Thursday, September 15, 2011

Artist/Picture Study - Norman Rockwell

This year as part of homeschooling, we are doing Artist Studies inspired by Charlotte Mason's educational philosophy.

Miss Mason suggested that a different artist and at least six of her/his works of art be studied for up to 12 weeks.

So, we are focusing on six different artists over the course of the 2011-2012 school year (each artist is studied for six weeks).

By the end of the year, the girls will have learned about and shared their observations about 36 different works of arts.

The focus is on immersing the girls into each artist's life, artistic style, methods, and images so they can better know her/him and appreciate what s/he created.

For the first artist of the year, I chose Norman Rockwell because of his ties to New England (an area that we are focusing on for a multi-disciplinary, 12-week unit study).

I read the girls a book called Norman Rockwell by Mike Venezia which is part of the Getting to Know the World's Greatest Artists series.

Flipping through the pages of the book again
after I read it to them.

The book provided background information abut Mr. Rockwell, and prepared them for the second part of the process: studying the first of six images that the artist created.

Relaxing while examining Norman Rockwell's work called
"Painting the Little House" (1921).
They do look a bit unhappy in the photograph,
but they are actually quite focused on the image.

After they examined the picture for some time, I asked each one to recall some of the things they remembered about the image.

The girls looked at the image for five minutes
and then orally described what they remembered.

Olivia (who is eight years old) shared these observations:
- The dog is sticking out his tongue.
- There's a rag hanging on the wall.
- The book is open.
- He has a bandage on his toe.
- He's wearing overalls.

Sophia (who is ten years old) shared these observations:
- He has a bandage wrapped on his toe.
- He has paint all over himself.
- The rags are the tail of a kite.
- He's working on a trunk.
- It looks like he has only two brushes to work with.
- It's dark.
- The walls are cracked a bit.
- His overalls look too small.
- There's no window that you can see.
- His dog look faithful. I wish I had a horse just like that.
- He has a very concentrated expression on his face.
- The wall has splashes of paint here and there.

For looking at an image for only five minutes, I was happy with the amount of details that they could recall.

Olivia was disappointed that she was unable to remember as much as Sophia. However, Olivia has challenges with her short-term memory (part of a learning disability she has), so I was pleased she was able to remember five elements of the picture.

As we continue to work on artist and picture studies throughout the year, I'm hoping that the number of elements both girls can remember will increase.

The remaining five illustrations that the girls will study will include Rockwell's:

- "Crackers in Bed" (1920) - a boy reading books in bed with his dog at the foot of the bed.

- "Louisa May Alcott in Her Attic at Concord" (1937) - Ms. Alcott writing while sitting on a couch in the attic. The girls and I just visited the Alcott home in Concord last week so this painting will have special meaning to the girls.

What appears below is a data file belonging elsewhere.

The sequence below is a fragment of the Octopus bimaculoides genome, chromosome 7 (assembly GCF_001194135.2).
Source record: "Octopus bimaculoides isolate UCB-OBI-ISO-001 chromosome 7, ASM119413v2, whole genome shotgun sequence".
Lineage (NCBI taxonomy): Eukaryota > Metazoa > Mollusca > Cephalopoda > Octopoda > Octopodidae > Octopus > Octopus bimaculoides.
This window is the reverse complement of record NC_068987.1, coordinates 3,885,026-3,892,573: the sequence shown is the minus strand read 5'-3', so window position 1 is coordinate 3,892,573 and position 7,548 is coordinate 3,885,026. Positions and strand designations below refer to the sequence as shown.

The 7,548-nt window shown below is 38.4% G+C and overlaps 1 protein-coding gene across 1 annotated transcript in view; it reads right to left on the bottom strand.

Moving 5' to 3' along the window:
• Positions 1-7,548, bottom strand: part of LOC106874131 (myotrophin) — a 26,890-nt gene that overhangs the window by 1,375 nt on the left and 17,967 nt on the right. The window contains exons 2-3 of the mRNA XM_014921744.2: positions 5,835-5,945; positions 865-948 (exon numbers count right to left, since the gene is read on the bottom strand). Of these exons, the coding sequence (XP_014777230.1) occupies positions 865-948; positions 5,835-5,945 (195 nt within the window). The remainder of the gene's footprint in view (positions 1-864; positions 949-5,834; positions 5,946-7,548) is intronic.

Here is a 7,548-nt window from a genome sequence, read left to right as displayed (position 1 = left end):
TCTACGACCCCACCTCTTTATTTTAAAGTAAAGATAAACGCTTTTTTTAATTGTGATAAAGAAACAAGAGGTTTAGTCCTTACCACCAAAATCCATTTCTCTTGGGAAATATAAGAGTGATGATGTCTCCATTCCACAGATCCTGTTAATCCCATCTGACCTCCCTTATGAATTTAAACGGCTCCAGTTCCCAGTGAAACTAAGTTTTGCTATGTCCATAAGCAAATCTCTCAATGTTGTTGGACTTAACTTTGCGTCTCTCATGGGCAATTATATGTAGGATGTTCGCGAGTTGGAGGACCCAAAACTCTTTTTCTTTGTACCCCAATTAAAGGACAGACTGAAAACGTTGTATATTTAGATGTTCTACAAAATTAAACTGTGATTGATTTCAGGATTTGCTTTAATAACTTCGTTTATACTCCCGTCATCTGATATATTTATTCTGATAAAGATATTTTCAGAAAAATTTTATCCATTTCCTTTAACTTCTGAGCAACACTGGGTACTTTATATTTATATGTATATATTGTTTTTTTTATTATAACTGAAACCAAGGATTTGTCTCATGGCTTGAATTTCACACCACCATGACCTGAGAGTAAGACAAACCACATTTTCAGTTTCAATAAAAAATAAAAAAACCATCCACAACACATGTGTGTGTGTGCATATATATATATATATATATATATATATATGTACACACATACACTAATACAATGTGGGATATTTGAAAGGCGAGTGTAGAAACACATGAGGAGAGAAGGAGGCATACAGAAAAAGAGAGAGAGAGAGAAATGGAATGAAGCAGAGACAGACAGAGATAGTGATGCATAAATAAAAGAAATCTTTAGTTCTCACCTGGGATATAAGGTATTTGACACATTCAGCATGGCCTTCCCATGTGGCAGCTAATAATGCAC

- Series of four images: "Freedom of Speech," "Freedom of Worship," "Freedom from Fear," and "Freedom from Want" (1943) - these paintings reflect President Franklin Roosevelt's speech in 1942 about the reason why the free world was fighting the war.

- "April Fool: Girl with Shopkeeper" (1948) - an illustration filled with lots of surreal images - like a cat with the head of a dog and the tail of a raccoon; the shopkeeper's head is on all of the dolls; and ivy is growing around a hot potbellied stove.

- "The Problem We All Live With" (1964) - the painting of a scene showing Ruby Bridges being escorted to a New Orleans school by four federal marshals.

Although I am using a couple of books for images of Mr. Rockwell's work, for other artists I will be using postcards which feature their work. Some were from local art museums and others were from a series of books that include postcard-size images of masterpieces.

The first book in the series - which I would recommend - is called Child Size Masterpieces of Steps 1, 2, 3 - Matching, Pairing, and Sorting - Level 1 Easy; and is written by Aline D. Wolf.

This book - as well as the additional six books in the series - have reproductions of masterpieces by a wide variety of artists. The girls each can hold a postcard and study the image before telling me about what they remember about the work of art.

This has been a delightful and interesting part of homeschooling, and we are all looking forward to learning more about Mr. Rockwell as well as the other five artists chosen for this year.


Dawn said...

We love Norman Rockwell and he is a great first artist for kids to learn how to do picture studies. Have a wonderful time with it.

amy in peru said...

I do love Norman Rockwell... he really captures the American spirit and life in general! did you know he painted most of his pictures from a photograph? there is a really interesting book out sometime recently about this... very interesting.

thanks for sharing this with the cm blog carnival!

amy in peru

Nancy said...

Last year we enjoyed Mr. Rockwell as one of our artists. The stories about his models I found fascinating. And, like Amy said, he was one of the first to use "technology" and paint from photographs at times. Your post brought back some fun memories!

The most viewed post on my blog is about Rockwell and his four freedoms. I'm guessing that it must part the national standards curriculum for schools. (

Admiration, Hope and Love,